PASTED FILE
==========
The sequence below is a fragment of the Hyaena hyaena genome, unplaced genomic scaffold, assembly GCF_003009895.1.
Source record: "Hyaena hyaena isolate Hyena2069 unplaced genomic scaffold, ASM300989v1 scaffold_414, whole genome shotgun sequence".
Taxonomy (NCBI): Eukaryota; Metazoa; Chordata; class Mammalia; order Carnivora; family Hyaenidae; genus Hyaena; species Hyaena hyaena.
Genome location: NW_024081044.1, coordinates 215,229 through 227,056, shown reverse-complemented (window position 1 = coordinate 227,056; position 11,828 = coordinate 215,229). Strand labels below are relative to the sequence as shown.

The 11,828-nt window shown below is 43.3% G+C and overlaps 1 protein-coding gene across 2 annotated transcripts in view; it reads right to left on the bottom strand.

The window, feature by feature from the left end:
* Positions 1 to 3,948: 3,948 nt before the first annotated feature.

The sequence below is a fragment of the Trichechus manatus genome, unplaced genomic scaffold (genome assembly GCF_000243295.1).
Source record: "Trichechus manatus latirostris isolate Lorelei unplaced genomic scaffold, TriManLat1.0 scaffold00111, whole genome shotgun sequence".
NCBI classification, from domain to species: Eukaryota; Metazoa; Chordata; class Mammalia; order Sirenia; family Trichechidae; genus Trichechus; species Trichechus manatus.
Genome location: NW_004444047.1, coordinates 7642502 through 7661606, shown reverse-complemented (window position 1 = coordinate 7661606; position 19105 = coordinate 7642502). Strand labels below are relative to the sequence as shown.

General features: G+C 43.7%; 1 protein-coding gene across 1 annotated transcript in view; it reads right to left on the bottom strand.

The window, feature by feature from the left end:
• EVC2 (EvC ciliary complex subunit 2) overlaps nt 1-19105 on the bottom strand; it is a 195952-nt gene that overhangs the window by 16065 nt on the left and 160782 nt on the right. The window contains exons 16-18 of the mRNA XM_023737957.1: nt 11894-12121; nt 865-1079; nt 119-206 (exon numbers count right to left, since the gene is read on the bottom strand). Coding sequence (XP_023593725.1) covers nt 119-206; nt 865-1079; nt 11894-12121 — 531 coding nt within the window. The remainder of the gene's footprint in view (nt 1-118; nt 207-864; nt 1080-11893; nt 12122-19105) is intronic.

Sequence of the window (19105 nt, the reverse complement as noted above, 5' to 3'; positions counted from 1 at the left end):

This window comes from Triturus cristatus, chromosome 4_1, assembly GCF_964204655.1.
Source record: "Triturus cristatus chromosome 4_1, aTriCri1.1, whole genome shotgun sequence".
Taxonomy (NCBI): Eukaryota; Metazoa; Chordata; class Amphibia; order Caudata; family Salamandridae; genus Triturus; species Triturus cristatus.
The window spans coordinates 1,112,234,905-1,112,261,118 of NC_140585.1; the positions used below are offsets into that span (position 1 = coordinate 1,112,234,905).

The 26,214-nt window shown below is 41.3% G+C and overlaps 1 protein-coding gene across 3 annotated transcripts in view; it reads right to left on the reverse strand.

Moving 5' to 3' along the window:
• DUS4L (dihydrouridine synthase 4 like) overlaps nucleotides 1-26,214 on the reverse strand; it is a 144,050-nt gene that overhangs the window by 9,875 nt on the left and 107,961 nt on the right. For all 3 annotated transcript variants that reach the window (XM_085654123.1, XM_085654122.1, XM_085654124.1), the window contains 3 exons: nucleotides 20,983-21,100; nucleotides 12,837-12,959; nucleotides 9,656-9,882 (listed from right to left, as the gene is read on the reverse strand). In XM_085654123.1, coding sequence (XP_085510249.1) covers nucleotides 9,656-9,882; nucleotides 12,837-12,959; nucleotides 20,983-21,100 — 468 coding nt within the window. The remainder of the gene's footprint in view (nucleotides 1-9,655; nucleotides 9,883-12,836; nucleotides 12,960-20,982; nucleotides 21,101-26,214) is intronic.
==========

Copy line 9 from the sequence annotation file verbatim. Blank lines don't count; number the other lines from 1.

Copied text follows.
Source record: "Trichechus manatus latirostris isolate Lorelei unplaced genomic scaffold, TriManLat1.0 scaffold00111, whole genome shotgun sequence".